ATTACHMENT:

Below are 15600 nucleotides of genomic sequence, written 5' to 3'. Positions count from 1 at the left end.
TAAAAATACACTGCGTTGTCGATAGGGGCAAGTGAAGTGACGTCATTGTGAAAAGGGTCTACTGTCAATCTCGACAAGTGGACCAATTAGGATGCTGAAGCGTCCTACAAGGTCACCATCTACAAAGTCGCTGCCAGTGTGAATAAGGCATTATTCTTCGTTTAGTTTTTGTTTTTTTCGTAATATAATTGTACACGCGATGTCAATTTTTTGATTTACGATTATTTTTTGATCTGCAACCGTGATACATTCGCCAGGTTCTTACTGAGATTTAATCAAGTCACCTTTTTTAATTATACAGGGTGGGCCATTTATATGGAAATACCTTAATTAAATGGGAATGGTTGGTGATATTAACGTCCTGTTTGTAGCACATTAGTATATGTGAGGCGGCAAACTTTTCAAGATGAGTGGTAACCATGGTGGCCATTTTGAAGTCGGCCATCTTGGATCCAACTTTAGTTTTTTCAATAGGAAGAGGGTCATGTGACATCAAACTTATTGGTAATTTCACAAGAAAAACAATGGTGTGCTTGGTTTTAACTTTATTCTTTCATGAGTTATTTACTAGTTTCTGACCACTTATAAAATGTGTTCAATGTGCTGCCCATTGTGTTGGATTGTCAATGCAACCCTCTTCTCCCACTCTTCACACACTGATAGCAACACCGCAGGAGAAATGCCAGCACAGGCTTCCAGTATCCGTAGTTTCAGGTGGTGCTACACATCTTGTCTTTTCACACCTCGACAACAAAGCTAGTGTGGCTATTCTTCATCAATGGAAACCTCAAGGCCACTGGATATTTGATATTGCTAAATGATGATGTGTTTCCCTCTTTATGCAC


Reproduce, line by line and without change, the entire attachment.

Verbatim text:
Below are 15600 nucleotides of genomic sequence, written 5' to 3'. Positions count from 1 at the left end.
TAAAAATACACTGCGTTGTCGATAGGGGCAAGTGAAGTGACGTCATTGTGAAAAGGGTCTACTGTCAATCTCGACAAGTGGACCAATTAGGATGCTGAAGCGTCCTACAAGGTCACCATCTACAAAGTCGCTGCCAGTGTGAATAAGGCATTATTCTTCGTTTAGTTTTTGTTTTTTTCGTAATATAATTGTACACGCGATGTCAATTTTTTGATTTACGATTATTTTTTGATCTGCAACCGTGATACATTCGCCAGGTTCTTACTGAGATTTAATCAAGTCACCTTTTTTAATTATACAGGGTGGGCCATTTATATGGAAATACCTTAATTAAATGGGAATGGTTGGTGATATTAACGTCCTGTTTGTAGCACATTAGTATATGTGAGGCGGCAAACTTTTCAAGATGAGTGGTAACCATGGTGGCCATTTTGAAGTCGGCCATCTTGGATCCAACTTTAGTTTTTTCAATAGGAAGAGGGTCATGTGACATCAAACTTATTGGTAATTTCACAAGAAAAACAATGGTGTGCTTGGTTTTAACTTTATTCTTTCATGAGTTATTTACTAGTTTCTGACCACTTATAAAATGTGTTCAATGTGCTGCCCATTGTGTTGGATTGTCAATGCAACCCTCTTCTCCCACTCTTCACACACTGATAGCAACACCGCAGGAGAAATGCCAGCACAGGCTTCCAGTATCCGTAGTTTCAGGTGGTGCTACACATCTTGTCTTTTCACACCTCGACAACAAAGCTAGTGTGGCTATTCTTCATCAATGGAAACCTCAAGGCCACTGGATATTTGATATTGCTAAATGATGATGTGTTTCCCTCTTTATGCAC